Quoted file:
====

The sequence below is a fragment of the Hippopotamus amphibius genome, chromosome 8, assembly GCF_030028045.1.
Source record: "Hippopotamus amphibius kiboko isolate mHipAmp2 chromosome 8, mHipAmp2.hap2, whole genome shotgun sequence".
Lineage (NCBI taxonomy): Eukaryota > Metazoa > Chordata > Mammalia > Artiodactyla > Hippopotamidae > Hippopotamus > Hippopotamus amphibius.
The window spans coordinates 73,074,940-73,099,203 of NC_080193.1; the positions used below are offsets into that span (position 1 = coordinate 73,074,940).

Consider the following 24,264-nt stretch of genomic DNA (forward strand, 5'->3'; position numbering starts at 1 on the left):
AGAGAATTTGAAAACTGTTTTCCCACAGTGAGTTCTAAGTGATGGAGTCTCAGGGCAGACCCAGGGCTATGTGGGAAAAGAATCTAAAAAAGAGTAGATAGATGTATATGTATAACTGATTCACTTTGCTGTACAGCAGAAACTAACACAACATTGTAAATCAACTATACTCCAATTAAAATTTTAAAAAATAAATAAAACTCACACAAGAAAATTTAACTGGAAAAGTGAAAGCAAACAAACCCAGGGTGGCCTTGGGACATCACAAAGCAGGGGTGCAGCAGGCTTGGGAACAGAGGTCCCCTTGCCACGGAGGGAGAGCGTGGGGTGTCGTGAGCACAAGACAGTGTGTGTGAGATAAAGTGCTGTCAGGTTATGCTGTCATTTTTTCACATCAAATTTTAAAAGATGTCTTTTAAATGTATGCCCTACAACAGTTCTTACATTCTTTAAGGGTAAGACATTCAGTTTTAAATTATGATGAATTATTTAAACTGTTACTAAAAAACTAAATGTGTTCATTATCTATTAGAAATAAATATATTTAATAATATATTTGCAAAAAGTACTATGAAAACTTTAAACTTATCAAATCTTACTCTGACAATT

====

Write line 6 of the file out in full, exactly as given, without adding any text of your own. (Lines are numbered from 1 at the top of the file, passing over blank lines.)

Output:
AGAGAATTTGAAAACTGTTTTCCCACAGTGAGTTCTAAGTGATGGAGTCTCAGGGCAGACCCAGGGCTATGTGGGAAAAGAATCTAAAAAAGAGTAGATAGATGTATATGTATAACTGATTCACTTTGCTGTACAGCAGAAACTAACACAACATTGTAAATCAACTATACTCCAATTAAAATTTTAAAAAATAAATAAAACTCACACAAGAAAATTTAACTGGAAAAGTGAAAGCAAACAAACCCAGGGTGGCCTTGGGACATCACAAAGCAGGGGTGCAGCAGGCTTGGGAACAGAGGTCCCCTTGCCACGGAGGGAGAGCGTGGGGTGTCGTGAGCACAAGACAGTGTGTGTGAGATAAAGTGCTGTCAGGTTATGCTGTCATTTTTTCACATCAAATTTTAAAAGATGTCTTTTAAATGTATGCCCTACAACAGTTCTTACATTCTTTAAGGGTAAGACATTCAGTTTTAAATTATGATGAATTATTTAAACTGTTACTAAAAAACTAAATGTGTTCATTATCTATTAGAAATAAATATATTTAATAATATATTTGCAAAAAGTACTATGAAAACTTTAAACTTATCAAATCTTACTCTGACAATT